Today’s Question: How do you show dust spots in Lightroom or Photoshop so you can correct it?
Tim’s Quick Answer: In Lightroom it is relatively easy to locate dust spots in your photos by using the “Visualize Spots” option associated with the Spot Removal tool. In Photoshop I generally use an exaggerated adjustment using Curves to help locate dust spots.
More Detail: The Visualize Spots option provides a tremendous advantage for locating dust spots in Lightroom. Once you have selected the Spot Removal tool, you’ll find the Visualize Spots checkbox on the toolbar below the preview image. If the toolbar isn’t present, simply press “T” on the keyboard to enable the toolbar.
With the Visualize Spots checkbox turned on, the image will change to a black and white preview, highlighting contrast edges within the photo. The slider to the right of the Visualize Spots allows you to adjust the threshold for that display. While I generally find that spots are easiest to see when the slider is all the way to the right, I highly recommend dragging the slider left and right through the full range for a more complete evaluation of the image.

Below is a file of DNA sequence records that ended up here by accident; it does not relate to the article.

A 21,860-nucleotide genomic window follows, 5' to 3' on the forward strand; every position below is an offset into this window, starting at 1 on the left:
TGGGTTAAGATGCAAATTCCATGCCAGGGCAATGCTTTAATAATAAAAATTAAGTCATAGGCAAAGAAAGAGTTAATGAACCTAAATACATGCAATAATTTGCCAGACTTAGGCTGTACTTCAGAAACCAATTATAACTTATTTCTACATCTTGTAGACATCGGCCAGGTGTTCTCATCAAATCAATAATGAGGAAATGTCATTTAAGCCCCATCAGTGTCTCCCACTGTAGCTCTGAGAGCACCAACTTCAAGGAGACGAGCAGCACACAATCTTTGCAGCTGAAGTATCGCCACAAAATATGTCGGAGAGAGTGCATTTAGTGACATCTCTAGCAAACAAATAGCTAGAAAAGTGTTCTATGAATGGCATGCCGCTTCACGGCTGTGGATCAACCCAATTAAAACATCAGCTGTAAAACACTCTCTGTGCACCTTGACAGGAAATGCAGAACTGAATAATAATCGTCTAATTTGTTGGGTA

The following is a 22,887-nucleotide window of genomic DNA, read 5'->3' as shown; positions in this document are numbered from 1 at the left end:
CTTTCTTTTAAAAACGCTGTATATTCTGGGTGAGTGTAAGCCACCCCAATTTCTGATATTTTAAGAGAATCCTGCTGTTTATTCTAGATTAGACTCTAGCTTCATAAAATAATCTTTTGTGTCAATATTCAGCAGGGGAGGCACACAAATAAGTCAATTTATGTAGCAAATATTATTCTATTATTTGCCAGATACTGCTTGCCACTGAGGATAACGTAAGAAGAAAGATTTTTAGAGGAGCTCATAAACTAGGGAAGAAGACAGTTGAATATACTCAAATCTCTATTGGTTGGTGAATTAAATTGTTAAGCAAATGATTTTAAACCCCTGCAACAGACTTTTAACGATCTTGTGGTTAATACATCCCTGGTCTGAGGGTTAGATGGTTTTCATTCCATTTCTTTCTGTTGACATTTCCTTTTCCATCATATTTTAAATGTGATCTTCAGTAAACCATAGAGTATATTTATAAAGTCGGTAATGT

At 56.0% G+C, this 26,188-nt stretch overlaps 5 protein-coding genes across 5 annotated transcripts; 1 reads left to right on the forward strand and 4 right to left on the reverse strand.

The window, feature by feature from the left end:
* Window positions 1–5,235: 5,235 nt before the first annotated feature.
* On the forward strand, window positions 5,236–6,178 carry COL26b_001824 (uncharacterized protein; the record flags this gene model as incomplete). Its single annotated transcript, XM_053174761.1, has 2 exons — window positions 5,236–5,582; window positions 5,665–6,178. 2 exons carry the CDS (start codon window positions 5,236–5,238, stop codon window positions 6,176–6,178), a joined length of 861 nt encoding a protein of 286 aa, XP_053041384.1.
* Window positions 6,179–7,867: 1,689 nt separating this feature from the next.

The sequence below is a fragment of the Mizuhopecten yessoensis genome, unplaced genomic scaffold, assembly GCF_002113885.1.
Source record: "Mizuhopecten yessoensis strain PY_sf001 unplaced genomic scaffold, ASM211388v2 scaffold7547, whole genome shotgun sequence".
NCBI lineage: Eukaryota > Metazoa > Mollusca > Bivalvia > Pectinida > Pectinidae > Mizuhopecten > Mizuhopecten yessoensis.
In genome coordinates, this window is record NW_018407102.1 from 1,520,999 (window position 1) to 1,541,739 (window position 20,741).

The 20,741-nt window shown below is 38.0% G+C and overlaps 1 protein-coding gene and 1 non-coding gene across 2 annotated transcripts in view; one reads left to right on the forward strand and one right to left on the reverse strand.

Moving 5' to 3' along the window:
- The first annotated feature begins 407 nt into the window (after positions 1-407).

Note that you can leave the Visualize Spots checkbox turned on while performing cleanup work on the image. However, you’ll want to be sure to turn off the Visualize Checkbox periodically to evaluate the results you’re achieving are blending in well with the surrounding areas of the photo.
In Photoshop there isn’t an equivalent to the Visualize Spots (although this option is available in Adobe Camera Raw). Therefore, when working in Photoshop I will use an exaggerated Curves adjustment to help find any dust spots present in the image. I’ll simply add a new Curves adjustment layer to be used for this purpose, and then drag the curve up and down for an extreme adjustment. This can help make dust spots easier to see.
As long as the image cleanup tool you’re using ignores the effect of adjustment layers, you can leave this Curves adjustment layer enabled while you perform your cleanup work. For example, the Spot Healing Brush tool this behavior is always active, so you can leave the Curves adjustment turned on without worrying about an impact on your cleanup work. For the Healing Brush and Clone Stamp tools there is a setting on the Options bar that will cause these tools to ignore the effect of adjustment layers. The button for this option is the same basic icon as the half-black and half-white circle icon for the button used to add an adjustment layer.
In addition to using these view options to help you locate dust spots in an image, it is also important to zoom in a little bit to make it easier to see the dust spots, and to review all areas of the photo. I recommend taking a somewhat methodical approach to that review, to make sure you locate all dust spots in the photo so you can remove those dust spots and ensure a “clean” image.